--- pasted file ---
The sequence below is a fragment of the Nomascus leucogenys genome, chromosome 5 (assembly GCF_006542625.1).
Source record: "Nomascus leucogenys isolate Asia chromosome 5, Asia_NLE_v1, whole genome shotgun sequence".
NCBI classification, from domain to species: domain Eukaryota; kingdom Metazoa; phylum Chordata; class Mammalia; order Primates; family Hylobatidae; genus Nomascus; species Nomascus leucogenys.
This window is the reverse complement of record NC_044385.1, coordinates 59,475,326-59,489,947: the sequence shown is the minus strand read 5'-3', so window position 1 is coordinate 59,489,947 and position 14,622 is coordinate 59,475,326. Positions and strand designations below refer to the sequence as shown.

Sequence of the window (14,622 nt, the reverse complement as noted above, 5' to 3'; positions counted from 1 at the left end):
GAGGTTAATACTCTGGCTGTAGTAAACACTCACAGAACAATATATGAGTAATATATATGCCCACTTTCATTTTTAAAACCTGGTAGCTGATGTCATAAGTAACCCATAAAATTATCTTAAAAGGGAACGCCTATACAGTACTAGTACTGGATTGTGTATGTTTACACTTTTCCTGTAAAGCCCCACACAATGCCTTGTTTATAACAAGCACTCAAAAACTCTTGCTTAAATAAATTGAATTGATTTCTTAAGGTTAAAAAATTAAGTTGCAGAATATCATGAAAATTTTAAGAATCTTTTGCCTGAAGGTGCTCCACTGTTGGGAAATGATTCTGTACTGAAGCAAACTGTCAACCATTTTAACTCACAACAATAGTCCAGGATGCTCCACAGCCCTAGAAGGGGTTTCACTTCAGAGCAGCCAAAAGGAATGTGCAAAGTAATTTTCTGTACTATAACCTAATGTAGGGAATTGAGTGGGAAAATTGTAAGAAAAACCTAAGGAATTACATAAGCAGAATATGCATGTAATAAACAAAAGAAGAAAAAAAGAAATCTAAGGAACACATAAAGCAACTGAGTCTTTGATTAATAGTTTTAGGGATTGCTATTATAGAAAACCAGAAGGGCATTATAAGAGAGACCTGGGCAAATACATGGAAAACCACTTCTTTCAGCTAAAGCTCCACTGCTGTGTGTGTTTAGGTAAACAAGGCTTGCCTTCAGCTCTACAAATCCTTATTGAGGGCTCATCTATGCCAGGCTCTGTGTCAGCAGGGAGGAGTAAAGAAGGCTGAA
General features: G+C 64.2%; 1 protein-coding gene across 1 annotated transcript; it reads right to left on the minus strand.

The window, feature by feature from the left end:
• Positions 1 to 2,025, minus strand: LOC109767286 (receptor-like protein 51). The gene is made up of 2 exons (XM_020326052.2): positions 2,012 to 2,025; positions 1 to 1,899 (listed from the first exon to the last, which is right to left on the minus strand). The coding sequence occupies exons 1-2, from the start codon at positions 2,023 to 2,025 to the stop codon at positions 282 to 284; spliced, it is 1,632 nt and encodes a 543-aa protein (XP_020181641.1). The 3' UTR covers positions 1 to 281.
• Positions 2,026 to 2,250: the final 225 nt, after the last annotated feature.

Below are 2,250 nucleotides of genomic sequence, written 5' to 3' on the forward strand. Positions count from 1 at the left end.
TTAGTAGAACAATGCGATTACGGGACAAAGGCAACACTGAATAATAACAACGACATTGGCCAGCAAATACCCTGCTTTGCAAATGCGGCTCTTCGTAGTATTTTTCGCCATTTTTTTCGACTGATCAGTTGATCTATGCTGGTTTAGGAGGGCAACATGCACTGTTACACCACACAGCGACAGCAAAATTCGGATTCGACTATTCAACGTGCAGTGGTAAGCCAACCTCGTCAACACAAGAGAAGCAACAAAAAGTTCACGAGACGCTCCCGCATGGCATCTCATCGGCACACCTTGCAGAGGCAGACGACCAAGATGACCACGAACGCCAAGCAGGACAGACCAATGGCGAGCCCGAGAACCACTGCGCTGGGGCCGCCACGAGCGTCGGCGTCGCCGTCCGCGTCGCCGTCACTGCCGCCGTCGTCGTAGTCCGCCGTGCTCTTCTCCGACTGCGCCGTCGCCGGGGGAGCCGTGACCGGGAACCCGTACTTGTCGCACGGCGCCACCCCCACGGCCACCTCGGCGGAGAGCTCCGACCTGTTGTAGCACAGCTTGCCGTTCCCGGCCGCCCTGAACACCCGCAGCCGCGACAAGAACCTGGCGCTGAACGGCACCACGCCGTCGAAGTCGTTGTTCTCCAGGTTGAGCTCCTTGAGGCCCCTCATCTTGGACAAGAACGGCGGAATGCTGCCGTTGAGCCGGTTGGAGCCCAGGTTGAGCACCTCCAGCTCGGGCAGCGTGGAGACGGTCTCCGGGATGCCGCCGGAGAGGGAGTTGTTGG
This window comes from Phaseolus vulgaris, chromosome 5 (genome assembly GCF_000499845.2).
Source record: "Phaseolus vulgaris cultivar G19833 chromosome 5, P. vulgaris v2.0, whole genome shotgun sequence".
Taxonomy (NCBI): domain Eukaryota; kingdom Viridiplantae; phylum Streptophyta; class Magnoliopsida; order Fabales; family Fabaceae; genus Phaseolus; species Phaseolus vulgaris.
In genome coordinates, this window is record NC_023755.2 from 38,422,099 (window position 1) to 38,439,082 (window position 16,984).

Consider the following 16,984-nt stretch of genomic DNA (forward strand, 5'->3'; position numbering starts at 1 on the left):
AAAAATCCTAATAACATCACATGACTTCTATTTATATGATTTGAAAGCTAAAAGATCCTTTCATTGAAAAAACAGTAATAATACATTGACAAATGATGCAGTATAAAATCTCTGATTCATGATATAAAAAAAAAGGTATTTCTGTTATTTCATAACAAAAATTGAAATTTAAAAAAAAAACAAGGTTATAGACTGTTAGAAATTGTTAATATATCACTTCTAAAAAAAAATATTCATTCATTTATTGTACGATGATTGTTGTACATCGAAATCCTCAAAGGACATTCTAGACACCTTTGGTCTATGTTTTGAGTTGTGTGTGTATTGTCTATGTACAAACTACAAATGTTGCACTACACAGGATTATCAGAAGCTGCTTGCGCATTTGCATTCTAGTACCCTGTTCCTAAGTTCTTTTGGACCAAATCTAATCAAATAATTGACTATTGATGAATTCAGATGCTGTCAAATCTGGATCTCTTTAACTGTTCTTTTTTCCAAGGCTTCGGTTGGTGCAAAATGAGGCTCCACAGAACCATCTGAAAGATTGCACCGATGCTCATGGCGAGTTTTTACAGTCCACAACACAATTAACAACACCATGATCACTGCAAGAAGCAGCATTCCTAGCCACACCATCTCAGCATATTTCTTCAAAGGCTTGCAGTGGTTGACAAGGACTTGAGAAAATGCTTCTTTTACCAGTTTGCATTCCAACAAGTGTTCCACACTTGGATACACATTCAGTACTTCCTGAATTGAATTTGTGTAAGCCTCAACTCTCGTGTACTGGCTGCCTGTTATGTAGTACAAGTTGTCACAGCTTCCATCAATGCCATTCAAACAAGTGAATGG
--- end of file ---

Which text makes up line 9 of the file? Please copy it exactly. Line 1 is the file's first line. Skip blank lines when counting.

• Positions 1 to 2,025, minus strand: LOC109767286 (receptor-like protein 51). The gene is made up of 2 exons (XM_020326052.2): positions 2,012 to 2,025; positions 1 to 1,899 (listed from the first exon to the last, which is right to left on the minus strand). The coding sequence occupies exons 1-2, from the start codon at positions 2,023 to 2,025 to the stop codon at positions 282 to 284; spliced, it is 1,632 nt and encodes a 543-aa protein (XP_020181641.1). The 3' UTR covers positions 1 to 281.